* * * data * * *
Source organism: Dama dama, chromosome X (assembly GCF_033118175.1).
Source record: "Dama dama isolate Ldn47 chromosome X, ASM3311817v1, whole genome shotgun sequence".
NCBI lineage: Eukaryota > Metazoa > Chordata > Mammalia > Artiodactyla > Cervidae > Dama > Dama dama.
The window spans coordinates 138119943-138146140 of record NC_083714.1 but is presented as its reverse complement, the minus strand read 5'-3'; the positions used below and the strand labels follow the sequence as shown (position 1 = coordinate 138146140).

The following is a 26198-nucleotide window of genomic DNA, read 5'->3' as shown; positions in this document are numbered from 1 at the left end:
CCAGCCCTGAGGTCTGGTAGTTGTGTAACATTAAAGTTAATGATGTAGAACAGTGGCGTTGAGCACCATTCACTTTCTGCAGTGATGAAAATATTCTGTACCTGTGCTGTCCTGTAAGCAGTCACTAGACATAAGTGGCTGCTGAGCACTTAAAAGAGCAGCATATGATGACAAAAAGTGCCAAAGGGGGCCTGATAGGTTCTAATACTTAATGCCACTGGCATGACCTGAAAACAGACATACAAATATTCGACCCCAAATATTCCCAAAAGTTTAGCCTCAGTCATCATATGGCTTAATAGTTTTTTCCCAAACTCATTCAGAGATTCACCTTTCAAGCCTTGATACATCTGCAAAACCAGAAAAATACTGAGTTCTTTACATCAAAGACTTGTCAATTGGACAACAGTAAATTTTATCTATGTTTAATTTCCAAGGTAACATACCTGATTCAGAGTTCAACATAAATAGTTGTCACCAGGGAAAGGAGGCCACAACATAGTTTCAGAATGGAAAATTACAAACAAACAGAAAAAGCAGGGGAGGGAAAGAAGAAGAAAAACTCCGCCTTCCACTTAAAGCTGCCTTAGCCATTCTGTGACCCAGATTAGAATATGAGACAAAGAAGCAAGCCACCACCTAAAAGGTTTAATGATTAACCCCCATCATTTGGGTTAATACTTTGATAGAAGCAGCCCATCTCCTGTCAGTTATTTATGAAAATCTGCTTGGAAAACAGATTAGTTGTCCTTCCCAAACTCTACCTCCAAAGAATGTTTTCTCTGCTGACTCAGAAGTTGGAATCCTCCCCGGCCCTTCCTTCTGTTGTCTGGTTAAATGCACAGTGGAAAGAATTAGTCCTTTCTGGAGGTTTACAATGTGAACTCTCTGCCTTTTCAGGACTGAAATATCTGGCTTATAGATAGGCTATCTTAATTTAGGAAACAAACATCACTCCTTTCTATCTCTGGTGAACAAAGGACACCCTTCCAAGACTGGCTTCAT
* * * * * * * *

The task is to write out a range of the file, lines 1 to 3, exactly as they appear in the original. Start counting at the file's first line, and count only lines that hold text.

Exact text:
Source organism: Dama dama, chromosome X (assembly GCF_033118175.1).
Source record: "Dama dama isolate Ldn47 chromosome X, ASM3311817v1, whole genome shotgun sequence".
NCBI lineage: Eukaryota > Metazoa > Chordata > Mammalia > Artiodactyla > Cervidae > Dama > Dama dama.